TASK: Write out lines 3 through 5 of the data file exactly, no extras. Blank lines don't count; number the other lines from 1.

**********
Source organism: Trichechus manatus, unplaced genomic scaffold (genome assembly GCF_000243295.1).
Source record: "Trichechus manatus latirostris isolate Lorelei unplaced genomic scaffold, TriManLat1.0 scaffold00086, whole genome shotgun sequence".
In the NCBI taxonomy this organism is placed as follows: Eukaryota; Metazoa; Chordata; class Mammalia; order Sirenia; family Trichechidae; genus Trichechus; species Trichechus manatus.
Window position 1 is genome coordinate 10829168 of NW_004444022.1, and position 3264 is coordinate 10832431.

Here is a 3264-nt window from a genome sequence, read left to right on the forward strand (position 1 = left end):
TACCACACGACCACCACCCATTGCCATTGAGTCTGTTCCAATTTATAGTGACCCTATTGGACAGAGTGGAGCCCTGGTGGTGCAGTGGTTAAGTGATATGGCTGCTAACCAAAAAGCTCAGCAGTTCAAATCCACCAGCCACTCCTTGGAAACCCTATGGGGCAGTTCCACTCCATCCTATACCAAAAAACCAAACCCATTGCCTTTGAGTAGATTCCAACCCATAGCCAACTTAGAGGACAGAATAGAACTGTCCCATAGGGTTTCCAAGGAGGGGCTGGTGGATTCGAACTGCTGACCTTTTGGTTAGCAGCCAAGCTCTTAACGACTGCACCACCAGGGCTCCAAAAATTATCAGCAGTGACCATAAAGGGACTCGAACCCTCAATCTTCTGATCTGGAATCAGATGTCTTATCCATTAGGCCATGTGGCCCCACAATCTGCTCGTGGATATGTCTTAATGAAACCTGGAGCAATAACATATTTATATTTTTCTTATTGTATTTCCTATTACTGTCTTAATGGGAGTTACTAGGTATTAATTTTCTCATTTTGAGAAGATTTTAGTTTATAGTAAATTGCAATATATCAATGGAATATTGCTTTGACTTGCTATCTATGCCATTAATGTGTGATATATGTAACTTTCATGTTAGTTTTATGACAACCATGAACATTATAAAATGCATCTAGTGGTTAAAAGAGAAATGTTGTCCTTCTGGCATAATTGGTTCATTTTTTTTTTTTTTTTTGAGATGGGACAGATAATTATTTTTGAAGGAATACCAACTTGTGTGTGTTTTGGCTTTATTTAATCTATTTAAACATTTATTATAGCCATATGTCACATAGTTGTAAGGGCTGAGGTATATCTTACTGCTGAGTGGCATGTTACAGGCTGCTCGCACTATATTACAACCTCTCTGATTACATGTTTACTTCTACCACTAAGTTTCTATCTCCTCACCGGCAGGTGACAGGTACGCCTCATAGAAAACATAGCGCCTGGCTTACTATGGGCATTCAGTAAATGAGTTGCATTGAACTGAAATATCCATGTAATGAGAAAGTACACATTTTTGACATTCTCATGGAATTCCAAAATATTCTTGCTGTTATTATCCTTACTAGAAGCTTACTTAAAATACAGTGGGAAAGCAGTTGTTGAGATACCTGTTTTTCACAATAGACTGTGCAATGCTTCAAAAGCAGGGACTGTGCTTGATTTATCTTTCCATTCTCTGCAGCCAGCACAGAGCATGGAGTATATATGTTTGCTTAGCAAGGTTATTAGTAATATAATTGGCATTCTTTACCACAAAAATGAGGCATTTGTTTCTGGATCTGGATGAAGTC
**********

In the NCBI taxonomy this organism is placed as follows: Eukaryota; Metazoa; Chordata; class Mammalia; order Sirenia; family Trichechidae; genus Trichechus; species Trichechus manatus.
Window position 1 is genome coordinate 10829168 of NW_004444022.1, and position 3264 is coordinate 10832431.

Here is a 3264-nt window from a genome sequence, read left to right on the forward strand (position 1 = left end):